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Don’t Underestimate the Value of First Impressions

By Jonathan N. Strauss

Think back to the plenary room at your association’s last conference.  What first impression did it make? Did the room showcase the professionalism that is expected from your association? Were you and your volunteer leaders proud when your delegates walked in?

Too often the answer to these questions is “no” and the reasons given often come down to “we didn’t have the budget to do anything better” or “we don’t know how to do things differently”. The successful use of audiovisual technology, including data projection, lighting and sound, can make a big impact when delegates walk into your next conference.

Don’t allow budget or knowledge constraints to get in the way of making your next event look great. The best approach is to choose what you want and to explain to your audiovisual suppliers what you want to achieve. No need to worry about knowing all of the latest technology terminology or concerning yourself with budget at the initial planning stage; simply paint your experts a picture. It can be helpful to your AV suppliers if you share photos with them from another major event and let them know which particular elements you would like to try to duplicate. The multi-million dollar budget of TED won’t likely apply to you, but you can indeed take elements from these large events and scale them to your budget.

Having a clean and professional looking plenary room doesn’t need to cost a lot of money. Here are a few ideas, each starting at $350 – $750 per day:

  1. Backdrop or drapery – Add a theatrical drape behind the stage and add a few LED up-lights to create a clean and crisp backdrop. The benefit of LED lighting technology is that the colour of the lights can easily be changed each day or for each speaker, all with no extra cost. With more people taking event photos and posting to social media, this really helps make your event look professional.
  2. Light up the speaker – Event with the brightest data projectors, it is still common to dim meeting room lights during a presentation which can often leave speakers in the dark. Adding a couple of theatrical lights for the stage can avoid this. This can be done simply from the back of the room on one “t-bar stand” or from both the left and right sides of the room for a softer look and less direct light in the presenter’s eyes.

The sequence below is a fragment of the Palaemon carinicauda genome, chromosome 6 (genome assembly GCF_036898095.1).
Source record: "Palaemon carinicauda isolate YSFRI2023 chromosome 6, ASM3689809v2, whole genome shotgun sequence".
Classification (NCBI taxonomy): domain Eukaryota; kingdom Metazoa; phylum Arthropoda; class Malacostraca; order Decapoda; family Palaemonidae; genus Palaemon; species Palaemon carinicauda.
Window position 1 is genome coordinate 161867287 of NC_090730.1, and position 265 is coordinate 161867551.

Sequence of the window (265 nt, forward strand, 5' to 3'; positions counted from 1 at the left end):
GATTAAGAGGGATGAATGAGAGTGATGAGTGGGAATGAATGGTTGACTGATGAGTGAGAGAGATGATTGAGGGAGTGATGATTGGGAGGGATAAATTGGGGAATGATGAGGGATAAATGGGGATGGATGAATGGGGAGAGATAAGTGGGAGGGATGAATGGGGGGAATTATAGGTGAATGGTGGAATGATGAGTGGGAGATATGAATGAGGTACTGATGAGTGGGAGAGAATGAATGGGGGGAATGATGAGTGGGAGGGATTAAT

3. Custom gobos – Custom gobos allow the projection of a logo or image using a relatively inexpensive theatrical light fixture. Adding an event logo gobo and/or sponsor logos via gobos in foyers and plenary rooms is a nice touch. Remember, these gobos can often be reused, so ask for them back at the end of the event.
  4. Speaker preview monitor and wireless remote – Avoid having speakers use their own computers during a main plenary session as it tends to look messy and causes delays in between presentations. Add a speaker preview monitor in front of the lectern and a good quality presentation remote (Perfect-Cue is the go-to choice for AV professionals) with a computer controlled by a technician at the back of the room.
  5. Video switcher – By adding a seamless video switcher that can store a logo (or PowerPoint slide) you will never end up with a blank main screen or see presenters load their presentation.  After all, who wants to see a messy desktop and someone fumbling around trying to load their presentation? Often called a safety slide, this feature works as a fall-back in the event of a computer problem or the need to change computers between presenters. Where possible, have two computers connected to a video switcher to make things even more seamless.

For less money than the low cost ideas above, add a lectern sign. For under $100, add a sign to the lectern provided by the venue. Generally, venues provide lecterns free of charge and they are plastered with their own logo. Ask your venue contact for the correct measurements to provide a sign with your association or event logo that will fully cover that of the venue. Like with backdrops, this helps with social media photo-sharing in that it promotes your association and/or event.

To keep presentations looking great, make sure to specify with speakers which format their presentations must be in. The traditional 4:3 format (think tube TV) has gone by the wayside so insist that speakers provide presentations in 16:9 format (think HD TV). Nothing looks worse than a 4:3 presentation on a modern 16:9 screen.